Salmon decline reveals worrisome trend

Jason Kaplan

Drought and poor ocean conditions wipe out stocks of the popular fish.

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The sad story of an orca carrying her dead calf for 17 days off the Washington coast this month has garnered global attention to the plight of killer whales in the region. It has also highlighted the steep decline in the region’s salmon stocks, the resident orcas’ sole food source.

Malnutrition is thought to have led to declining fertility and low survival rates in juveniles in the pod to which the orca belongs. That is because the availability of Pacific Ocean salmon has been trending low for the past decade.

The total pounds of chinook salmon caught off the Oregon coast in 2017 fell 40% compared with the year before, according to Oregon Department Fish & Wildlife (ODFW) data. Between 2014 and 2017, total pounds caught dropped 80% and the value of the catch dropped 72% to $5 million.

Drought in California and nutrient-starved ocean conditions are blamed for the decline.

“In 2017 we had a big chunk of the Oregon coast closed to salmon fishing,” says Eric Schindler, ocean sampling project leader for ODFW. “When smolt hit the ocean, they did not have a good survival rate.”

California’s drought has led to low water levels in rivers of the central valley where chinook salmon spawn. Chinook is the main species of salmon caught off the Pacific coast, the majority of which migrate from rivers in California. 

Low water levels in the Klamath River and Rogue River basins in southern Oregon and northern California have also contributed to the decline in chinook salmon.   

The amount of Pacific coastal salmon has been trending low since 2006, says Schindler. “It is possible it will be the norm as we move forward,” he says.

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The exception to the downward trend was in 2014 when 4.8 million pounds of chinook salmon was caught off the Oregon coast at a value of $18.3 million. “It was a good harvest, especially as the fishing fleet was not as large,” he says.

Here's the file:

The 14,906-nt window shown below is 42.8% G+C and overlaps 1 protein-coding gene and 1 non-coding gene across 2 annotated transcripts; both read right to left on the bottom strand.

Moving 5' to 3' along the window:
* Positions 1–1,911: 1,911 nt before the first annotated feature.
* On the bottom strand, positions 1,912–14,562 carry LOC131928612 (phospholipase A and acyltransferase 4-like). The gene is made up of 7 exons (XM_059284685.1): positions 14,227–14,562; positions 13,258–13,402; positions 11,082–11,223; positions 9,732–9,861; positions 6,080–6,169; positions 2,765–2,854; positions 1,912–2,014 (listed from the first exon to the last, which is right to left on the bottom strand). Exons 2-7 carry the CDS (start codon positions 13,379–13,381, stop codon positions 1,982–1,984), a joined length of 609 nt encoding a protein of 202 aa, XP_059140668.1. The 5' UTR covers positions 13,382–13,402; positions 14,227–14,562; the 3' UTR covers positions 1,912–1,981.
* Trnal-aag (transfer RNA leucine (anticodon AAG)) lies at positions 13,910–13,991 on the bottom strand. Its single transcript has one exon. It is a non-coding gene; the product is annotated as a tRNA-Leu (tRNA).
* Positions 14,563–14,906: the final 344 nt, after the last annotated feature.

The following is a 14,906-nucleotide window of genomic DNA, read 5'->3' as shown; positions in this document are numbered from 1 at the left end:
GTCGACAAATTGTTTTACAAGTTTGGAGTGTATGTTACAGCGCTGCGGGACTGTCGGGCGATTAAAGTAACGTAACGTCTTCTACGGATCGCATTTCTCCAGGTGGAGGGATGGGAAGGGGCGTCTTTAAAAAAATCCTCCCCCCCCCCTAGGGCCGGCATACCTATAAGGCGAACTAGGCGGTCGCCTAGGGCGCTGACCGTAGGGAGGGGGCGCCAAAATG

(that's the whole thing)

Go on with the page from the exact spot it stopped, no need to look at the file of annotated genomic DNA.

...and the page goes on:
It is too early to tell whether the salmon harvest this year will be below last year. The number of salmon caught off the Oregon coast from April through July was around 14,000, compared with around 18,000 in the same period last year. But fishing has picked up in August because of increased currents that have created nutrient-rich water for the salmon, says Schindler.

“We have a lot of good conditions this year. Chinook will probably have good survival,” he says.

While experts point the finger at climate-related reasons for the salmon decline, hydroelectric dams are also blamed for damaging fish habitat. Opinions are mixed on how much they have contributed to the downward trend.

The Pacific Coast Federation of Fishermen’s Associations, a trade group of commercial fishermen on the West Coast, supports the removal of dams, which block the natural migration of salmon.

Glen Spain, Northwest regional director, said his association advocated for the removal of the Klamath River dams, which is slated to be the U.S.’s largest dam removal project to date. The Klamath River basin is an important spawning ground for chinook salmon.

In June, the Klamath River Renewal Corporation, a non-profit that plans to take ownership of the dams, submitted a proposal to the Federal Energy Regulatory Commission to remove the four PacificCorp.-owned dams in Oregon and California. Spain said the dams’ removal is estimated to double the annual salmon runs in that region.

“It will greatly enhance the ability of salmon to thrive in what was historically important salmon runs,” said Spain.

Schindler at ODFW is more hesitant to predict larger salmon harvests resulting from the removal of the dams.

“The dams caused a lot of problems in the Klamath River, but in days when river conditions were good, the hatcheries had good productivity. The question will be whether natural productivity be restored to the system that will exceed what is coming out of the hatchery,” says Schindler.

Salmon is not the only fish on the decline. Harvests of pink shrimp and albacore tuna were down on last year. But this has not greatly impacted Oregon’s commercial fishing sector revenues, which have been stable for the past decade.

Last year, harvests of all fish types was $144 million, according to Oregon Employment Department research. Landings have averaged $147 million a year since 2010.

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The declines in salmon, pink shrimp and tuna were offset by gains in other fish, namely dungeness crab, groundfish and whiting, a relative of cod. Dungeness crab is usually Oregon’s most valuable fishery.

We might be seeing more of the less common fish on the dinner plate if the more popular fish stocks continue to fall.